Patmore green ash (Fraxinus pennsylvanica `Patmore'), Bur oak (Quercus macrocarpa), and Austrian pine (Pinus nigra), were used to measure growth differences of trees produced using three different production methods: balled and burlapped, plastic container, and fabric container (grow bag). Two irrigation frequencies were also established. A pressure chamber was used to measure the xylem water potential and to determine tree water requirements and irrigation scheduling. The balled and burlapped trees showed the least new growth of the three production methods across all three tree types. The production method showing the most new growth varied by genera. Plastic container ash trees grew considerably more than the fabric container ash; fabric container oak grew significantly more than plastic container oak; and there was no measurable difference between the new growth of the plastic container and fabric container pines. The fabric container transplants required more frequent irrigation than did the balled and burlapped trees. Under high temperature and drought conditions, fabric container trees showed stress earlier than did the balled and burlapped or plastic container trees.

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Amy Jo Waldo and James E. Klett

Ninety trees are being used and have been in the field since 1994. The three species studied include: Fraxinus pennsylvanica Patmore (Green Ash), Quercus macrocarpa (Bur Oak), and Pinus nigra (Austrian Pine); 30 of each species. Each species has been harvested in three different nursery production methods including balled and burlapped, plastic container, and fabric container. During the 1996 growing season, the following data was recorded for each tree, growth increments, caliper size, and tree heights. For the two deciduous species, both dry weights and leaf area were recorded. Some sap flow measurements were taken using a non-intrusive stem heat balance method, on the same tree species with varying production methods. All three species showed the greatest growth increments and heights for those trees planted in fabric containers. In regards to trunk caliper size, Pinus nigra showed that the balled and burlapped, and fabric containers had larger calipers than those planted in plastic containers. Fabric container trees were larger in caliper than plastic container trees, which was larger than the balled and burlapped on Quercus macrocarpa. The plastic container and balled and burlapped resulted in greater calipers on Fraxinus pennsylvanica than the fabric containers. Quercus macrocarpa also showed that both leaf area and dry weight were greatest for trees planted in fabric containers, followed by the other production methods. Trees in plastic containers exhibited the greatest leaf area and dry weight for Fraxinus pennsylvanica. Overall, the fabric container trees in all three species illustrated the highest-quality trees, followed by those planted in plastic containers, and then balled and burlapped. Minimal data was recorded for transpiration rates in 1996 and will be further investigated in 1997.

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Driss Iraqi, Isabelle Duchesne, and Jacques-Andre Rioux

Root system growth in limited volume containers can have important consequences on stem growth and root morphology. The most widespread deformation observed is root circling. Consequently, root circling often reduces growth, root regeneration and tree anchorage at transplanting time. The objective of this study is to restrict root tips. Three tree species were used in the study; Fraxinus Pennsylvanica, Acer saccharinum and Malus baccata. All species were grown in containers lined with one of six combinations of polymer (P) (0, 30 and 60 g/m2 and copper (Cu) (0, 0.4 and 0.8%) coated fabric. Two other treatments were included as controls: a plastic container and a fabric container. Treatments were randomized in complete blocks with six repetitions. Preliminary results of root circling length and dry weight indicate good restriction of root tips for two combinations (30 g of P/m2 - 0.8% Cu; 60 g of P/m2 - 0.8% Cu) for all species. However, treatments did not cause any reduction in stem height, trunk diameter or stem and root dry weight. Phytotoxic symptoms were not observed throughout the experiment.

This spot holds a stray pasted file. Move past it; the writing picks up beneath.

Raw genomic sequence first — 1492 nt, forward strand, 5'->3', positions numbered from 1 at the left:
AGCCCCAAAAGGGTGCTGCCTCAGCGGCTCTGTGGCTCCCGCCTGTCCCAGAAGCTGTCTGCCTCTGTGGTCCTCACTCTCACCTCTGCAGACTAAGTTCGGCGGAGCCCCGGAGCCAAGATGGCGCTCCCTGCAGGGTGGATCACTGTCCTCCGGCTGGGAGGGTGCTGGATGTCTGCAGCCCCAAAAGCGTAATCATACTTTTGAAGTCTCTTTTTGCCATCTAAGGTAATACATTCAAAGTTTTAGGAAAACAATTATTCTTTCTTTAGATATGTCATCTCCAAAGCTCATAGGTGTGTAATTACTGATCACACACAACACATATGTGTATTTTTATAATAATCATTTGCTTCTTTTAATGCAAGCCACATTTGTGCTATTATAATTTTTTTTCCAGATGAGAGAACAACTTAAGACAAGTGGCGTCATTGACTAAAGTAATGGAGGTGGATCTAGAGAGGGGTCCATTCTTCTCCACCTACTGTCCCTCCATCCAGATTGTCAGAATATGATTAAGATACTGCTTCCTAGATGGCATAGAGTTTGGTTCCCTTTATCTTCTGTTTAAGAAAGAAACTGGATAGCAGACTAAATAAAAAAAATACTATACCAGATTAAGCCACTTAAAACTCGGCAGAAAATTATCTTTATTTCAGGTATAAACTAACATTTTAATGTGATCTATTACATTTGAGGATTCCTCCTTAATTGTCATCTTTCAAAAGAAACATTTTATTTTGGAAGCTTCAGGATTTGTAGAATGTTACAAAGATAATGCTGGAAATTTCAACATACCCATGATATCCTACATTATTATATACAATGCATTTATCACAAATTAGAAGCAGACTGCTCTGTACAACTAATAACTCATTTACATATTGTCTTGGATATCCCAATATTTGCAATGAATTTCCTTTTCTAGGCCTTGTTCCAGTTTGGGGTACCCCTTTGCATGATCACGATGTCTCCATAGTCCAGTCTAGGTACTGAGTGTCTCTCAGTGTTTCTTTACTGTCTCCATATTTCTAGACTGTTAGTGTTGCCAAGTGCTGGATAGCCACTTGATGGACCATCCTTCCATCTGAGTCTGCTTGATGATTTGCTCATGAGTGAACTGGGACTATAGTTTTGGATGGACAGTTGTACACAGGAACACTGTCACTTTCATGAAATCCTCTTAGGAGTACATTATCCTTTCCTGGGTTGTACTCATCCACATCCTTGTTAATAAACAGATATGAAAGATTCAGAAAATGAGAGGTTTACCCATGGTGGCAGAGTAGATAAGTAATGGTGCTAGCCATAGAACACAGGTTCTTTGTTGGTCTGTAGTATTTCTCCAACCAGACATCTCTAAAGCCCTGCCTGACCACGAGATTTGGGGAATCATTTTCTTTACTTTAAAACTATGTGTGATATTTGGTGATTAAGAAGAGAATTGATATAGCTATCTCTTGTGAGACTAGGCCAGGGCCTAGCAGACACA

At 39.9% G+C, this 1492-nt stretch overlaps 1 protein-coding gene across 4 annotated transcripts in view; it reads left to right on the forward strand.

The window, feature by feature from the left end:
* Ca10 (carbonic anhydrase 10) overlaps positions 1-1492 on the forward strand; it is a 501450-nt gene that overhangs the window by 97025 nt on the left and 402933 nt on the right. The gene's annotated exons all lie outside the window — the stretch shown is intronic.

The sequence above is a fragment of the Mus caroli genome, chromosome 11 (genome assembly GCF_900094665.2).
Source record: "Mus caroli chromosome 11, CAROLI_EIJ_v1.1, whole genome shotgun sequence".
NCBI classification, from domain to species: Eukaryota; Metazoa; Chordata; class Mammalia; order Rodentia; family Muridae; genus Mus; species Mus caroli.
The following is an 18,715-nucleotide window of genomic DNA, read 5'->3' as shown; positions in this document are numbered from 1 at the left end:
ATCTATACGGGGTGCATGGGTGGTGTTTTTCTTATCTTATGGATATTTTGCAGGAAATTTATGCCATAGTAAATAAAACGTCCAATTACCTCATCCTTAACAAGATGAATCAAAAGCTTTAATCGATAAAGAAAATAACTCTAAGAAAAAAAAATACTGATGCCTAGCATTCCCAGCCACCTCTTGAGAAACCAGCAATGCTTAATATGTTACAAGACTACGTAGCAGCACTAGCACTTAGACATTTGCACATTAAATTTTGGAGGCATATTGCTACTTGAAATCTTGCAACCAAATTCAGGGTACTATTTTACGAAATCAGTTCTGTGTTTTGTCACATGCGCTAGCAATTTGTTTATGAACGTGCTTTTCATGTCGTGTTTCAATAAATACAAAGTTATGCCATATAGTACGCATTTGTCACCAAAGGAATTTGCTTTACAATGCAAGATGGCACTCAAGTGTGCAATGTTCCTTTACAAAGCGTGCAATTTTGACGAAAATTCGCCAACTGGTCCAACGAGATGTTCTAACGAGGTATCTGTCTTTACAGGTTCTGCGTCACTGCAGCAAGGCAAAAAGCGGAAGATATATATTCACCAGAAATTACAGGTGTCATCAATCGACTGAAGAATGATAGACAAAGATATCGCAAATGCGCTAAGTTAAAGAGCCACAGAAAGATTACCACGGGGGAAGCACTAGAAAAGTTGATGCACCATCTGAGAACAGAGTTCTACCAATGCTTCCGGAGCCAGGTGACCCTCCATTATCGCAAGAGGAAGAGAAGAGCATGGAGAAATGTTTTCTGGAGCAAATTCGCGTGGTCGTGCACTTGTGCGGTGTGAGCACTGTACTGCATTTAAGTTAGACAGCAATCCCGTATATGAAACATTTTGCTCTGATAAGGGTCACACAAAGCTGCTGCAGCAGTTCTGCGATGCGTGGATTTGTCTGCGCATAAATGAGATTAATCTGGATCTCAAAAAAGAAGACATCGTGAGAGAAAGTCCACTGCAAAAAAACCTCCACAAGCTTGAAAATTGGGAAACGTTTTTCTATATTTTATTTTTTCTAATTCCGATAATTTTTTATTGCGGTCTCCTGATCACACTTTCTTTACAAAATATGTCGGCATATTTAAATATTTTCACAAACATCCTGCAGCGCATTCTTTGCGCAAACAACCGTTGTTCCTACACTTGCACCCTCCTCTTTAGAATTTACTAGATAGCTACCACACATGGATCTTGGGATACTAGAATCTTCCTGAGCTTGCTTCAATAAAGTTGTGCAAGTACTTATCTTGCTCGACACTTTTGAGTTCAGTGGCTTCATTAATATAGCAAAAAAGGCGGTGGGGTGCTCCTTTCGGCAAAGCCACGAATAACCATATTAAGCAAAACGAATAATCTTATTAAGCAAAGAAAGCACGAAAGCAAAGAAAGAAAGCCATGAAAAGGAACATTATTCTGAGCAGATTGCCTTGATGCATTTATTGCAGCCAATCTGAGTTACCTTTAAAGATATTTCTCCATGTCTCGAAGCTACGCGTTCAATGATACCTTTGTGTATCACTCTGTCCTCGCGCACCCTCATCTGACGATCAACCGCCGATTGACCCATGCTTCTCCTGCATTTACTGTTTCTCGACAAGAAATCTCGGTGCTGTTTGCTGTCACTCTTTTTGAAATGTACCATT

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Driss Iraqi, Isabelle Duchesne, and Jacques-André Rioux

The most widespread deformation observed in container production is root circling. Consequently, root circling often reduces growth, root regeneration, and tree anchorage at transplanting time. The objectives of this study were to test the effectiveness of Cu(OH)2 lined containers on restriction of root tips, tree growth, and potential root regeneration (PRR). Two species were used in this study: Fraxinus pennsylvanica and Acer saccharinum. Species were grown for one season in containers lined with one of six combinations of polymer (P) (0, 30, and 60 g·m–2) and copper (Cu) (0%,0.4%, and 0.8%) -coated fabric. Two other treatments were included as controls: a plastic container and a fabric container. Seedlings of each species were harvest twice: at the first season and after being transplanted from 10- to 75-liter containers. Treatments were randomized in complete blocks with six repetitions. Results of root circling length and dry weight indicate good restriction of root tips for two combinations (30 g of P/m2–0.8% Cu; 60 g of P/m2–0.8% Cu) for all species. However, treatments did not cause any reduction in stem height, trunk diameter, or stem and root dry weight. At the end of the transplanting season, PRR was greater for two combinations (30 g of P/m2–0.8% Cu; 60 g of P/m2–0.8% Cu), especially for green ash. No significant differences were observed between a plastic fabric and the two treatments cited for the other growth parameters. No phytotoxic symptoms were observed throughout the experiment.